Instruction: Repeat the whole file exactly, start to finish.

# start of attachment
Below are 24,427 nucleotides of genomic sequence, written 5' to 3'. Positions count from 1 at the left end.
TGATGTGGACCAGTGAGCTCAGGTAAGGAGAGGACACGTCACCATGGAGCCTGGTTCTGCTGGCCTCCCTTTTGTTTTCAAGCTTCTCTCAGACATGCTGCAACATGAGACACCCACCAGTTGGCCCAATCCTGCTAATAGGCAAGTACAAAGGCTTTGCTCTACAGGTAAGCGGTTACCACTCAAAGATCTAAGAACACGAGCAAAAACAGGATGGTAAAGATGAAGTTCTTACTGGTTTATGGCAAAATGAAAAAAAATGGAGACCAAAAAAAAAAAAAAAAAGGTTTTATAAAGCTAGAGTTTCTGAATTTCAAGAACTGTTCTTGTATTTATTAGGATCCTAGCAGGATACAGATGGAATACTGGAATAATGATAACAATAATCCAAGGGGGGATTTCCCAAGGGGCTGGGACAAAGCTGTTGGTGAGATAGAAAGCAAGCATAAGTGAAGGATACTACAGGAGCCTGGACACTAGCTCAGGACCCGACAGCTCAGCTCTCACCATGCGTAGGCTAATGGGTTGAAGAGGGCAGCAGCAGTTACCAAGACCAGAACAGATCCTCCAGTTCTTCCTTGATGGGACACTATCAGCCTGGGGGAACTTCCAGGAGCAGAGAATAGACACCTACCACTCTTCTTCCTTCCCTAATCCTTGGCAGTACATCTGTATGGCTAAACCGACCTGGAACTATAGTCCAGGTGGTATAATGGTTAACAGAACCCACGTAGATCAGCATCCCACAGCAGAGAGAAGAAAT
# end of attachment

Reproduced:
Below are 24,427 nucleotides of genomic sequence, written 5' to 3'. Positions count from 1 at the left end.
TGATGTGGACCAGTGAGCTCAGGTAAGGAGAGGACACGTCACCATGGAGCCTGGTTCTGCTGGCCTCCCTTTTGTTTTCAAGCTTCTCTCAGACATGCTGCAACATGAGACACCCACCAGTTGGCCCAATCCTGCTAATAGGCAAGTACAAAGGCTTTGCTCTACAGGTAAGCGGTTACCACTCAAAGATCTAAGAACACGAGCAAAAACAGGATGGTAAAGATGAAGTTCTTACTGGTTTATGGCAAAATGAAAAAAAATGGAGACCAAAAAAAAAAAAAAAAAGGTTTTATAAAGCTAGAGTTTCTGAATTTCAAGAACTGTTCTTGTATTTATTAGGATCCTAGCAGGATACAGATGGAATACTGGAATAATGATAACAATAATCCAAGGGGGGATTTCCCAAGGGGCTGGGACAAAGCTGTTGGTGAGATAGAAAGCAAGCATAAGTGAAGGATACTACAGGAGCCTGGACACTAGCTCAGGACCCGACAGCTCAGCTCTCACCATGCGTAGGCTAATGGGTTGAAGAGGGCAGCAGCAGTTACCAAGACCAGAACAGATCCTCCAGTTCTTCCTTGATGGGACACTATCAGCCTGGGGGAACTTCCAGGAGCAGAGAATAGACACCTACCACTCTTCTTCCTTCCCTAATCCTTGGCAGTACATCTGTATGGCTAAACCGACCTGGAACTATAGTCCAGGTGGTATAATGGTTAACAGAACCCACGTAGATCAGCATCCCACAGCAGAGAGAAGAAAT